Another ‘new normal’? Five challenges CTOs will face in 2021
By Amit Dattani, Director of Technology at Conosco
We’re one year into the new decade, and arguably technology has guided the 2020’s so far. Chief Technology Officers (CTOs), responsible for taking ownership across IT networks, have faced new challenges as they spearhead the rapid adoption of a number of digital services.
CTOs have a lot on their plate. Many are responsible for managing production workflow, defining technology roadmaps and budgeting the cost of technology. However for smaller businesses, CTOs will also be responsible for leading the cybersecurity strategy, and defining the data protection guidelines.
We’re at an exciting time for innovation in the UK, and CTO’s need to provide sound technical leadership to the board and to employees. What challenges will CTOs need to overcome in their IT strategy for 2021?
1- Data compliance
After a number of GDPR lawsuits, there is growing concern over the state of business’ data handling. And post-Brexit, the ‘new normal’ will change again for data management and CTOs. GDPR will no longer be binding in the UK after 1 January 2021, leading to new data laws being introduced. Fear not – the UK government has said it intends to incorporate GDPR into UK data protection laws, but it’s still incredibly likely there will be tweaks and amendments to it.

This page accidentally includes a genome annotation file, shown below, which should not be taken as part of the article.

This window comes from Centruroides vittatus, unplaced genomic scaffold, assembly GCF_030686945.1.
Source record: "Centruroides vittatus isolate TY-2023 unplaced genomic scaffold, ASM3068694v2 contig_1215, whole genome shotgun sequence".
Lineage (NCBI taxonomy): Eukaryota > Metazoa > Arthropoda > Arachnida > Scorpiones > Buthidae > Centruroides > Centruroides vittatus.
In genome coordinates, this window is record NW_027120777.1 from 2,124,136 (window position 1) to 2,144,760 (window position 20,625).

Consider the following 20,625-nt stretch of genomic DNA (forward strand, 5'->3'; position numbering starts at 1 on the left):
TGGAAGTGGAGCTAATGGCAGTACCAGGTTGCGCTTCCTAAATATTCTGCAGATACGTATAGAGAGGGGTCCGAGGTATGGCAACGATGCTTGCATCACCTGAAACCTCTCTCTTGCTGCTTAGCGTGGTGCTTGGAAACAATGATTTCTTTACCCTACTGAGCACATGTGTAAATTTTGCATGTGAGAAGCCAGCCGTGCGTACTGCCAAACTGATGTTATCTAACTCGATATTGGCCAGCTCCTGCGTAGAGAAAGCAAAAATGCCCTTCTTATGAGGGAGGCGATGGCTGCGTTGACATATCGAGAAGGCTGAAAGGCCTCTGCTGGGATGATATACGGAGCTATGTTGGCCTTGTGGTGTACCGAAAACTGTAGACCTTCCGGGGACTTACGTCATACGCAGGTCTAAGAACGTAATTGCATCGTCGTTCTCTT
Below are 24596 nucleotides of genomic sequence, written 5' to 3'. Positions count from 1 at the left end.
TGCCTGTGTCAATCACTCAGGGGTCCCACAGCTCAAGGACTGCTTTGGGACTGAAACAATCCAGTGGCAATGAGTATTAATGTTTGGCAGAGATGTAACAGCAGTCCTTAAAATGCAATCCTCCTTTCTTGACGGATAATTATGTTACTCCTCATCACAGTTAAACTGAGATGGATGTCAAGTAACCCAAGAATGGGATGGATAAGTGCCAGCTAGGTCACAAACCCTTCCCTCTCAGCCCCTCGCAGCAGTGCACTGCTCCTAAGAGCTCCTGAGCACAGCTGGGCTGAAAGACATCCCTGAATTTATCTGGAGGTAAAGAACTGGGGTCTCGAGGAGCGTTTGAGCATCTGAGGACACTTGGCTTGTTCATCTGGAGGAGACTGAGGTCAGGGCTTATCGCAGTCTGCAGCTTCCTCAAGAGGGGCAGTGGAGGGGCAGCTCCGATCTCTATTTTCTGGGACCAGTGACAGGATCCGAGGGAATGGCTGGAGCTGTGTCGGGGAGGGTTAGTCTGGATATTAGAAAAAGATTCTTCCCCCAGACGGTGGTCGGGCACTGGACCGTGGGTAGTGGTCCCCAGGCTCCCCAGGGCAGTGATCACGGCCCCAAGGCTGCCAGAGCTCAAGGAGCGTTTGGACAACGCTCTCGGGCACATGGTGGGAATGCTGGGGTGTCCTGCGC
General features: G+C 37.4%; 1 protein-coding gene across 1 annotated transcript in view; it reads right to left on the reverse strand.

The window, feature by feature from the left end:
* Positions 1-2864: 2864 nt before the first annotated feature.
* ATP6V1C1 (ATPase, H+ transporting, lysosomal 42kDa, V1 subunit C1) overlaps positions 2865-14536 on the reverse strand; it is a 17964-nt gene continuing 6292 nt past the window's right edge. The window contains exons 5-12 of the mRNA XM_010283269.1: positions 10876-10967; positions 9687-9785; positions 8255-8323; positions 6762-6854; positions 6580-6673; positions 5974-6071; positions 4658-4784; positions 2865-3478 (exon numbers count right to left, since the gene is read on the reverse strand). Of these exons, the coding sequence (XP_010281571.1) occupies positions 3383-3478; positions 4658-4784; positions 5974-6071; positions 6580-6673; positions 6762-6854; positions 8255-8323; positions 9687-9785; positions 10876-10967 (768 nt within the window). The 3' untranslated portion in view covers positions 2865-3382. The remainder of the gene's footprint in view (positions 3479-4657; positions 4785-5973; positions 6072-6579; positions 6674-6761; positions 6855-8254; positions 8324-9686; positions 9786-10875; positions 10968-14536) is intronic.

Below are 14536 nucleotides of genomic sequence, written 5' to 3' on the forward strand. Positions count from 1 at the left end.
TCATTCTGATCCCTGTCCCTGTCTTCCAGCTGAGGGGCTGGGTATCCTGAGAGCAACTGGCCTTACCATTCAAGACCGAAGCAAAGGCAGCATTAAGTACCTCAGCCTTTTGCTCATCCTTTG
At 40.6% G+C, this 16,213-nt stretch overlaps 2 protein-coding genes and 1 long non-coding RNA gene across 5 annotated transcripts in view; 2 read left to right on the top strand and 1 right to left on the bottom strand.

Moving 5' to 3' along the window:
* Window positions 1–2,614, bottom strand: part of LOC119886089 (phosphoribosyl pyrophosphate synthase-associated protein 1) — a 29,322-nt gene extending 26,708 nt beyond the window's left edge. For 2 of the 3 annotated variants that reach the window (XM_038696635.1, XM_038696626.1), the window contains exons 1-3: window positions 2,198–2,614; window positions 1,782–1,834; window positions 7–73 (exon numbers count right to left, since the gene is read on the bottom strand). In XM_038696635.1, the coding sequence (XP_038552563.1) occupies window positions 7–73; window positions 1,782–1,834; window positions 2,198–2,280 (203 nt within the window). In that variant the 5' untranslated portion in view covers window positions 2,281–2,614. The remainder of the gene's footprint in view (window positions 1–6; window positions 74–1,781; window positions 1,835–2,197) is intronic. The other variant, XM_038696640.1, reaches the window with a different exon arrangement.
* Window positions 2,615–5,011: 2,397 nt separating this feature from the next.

The number of data privacy cases will likely continue to increase, but with every case brings further clarity to other businesses learning lessons about data protection. CTOs need to consider who will be responsible for the flow of personal data, reviewing information and ensuring that the correct processes are in place for business continuity and disaster recovery.
2 – Changing mindsets on data
Data is not the devil – but CTO’s already know that. Their customers and others in the leadership team, however, may not be comfortable with that thinking. The demand for data as a product is through the roof, providing value-added digital transformations and acting as a virtual decision-maker.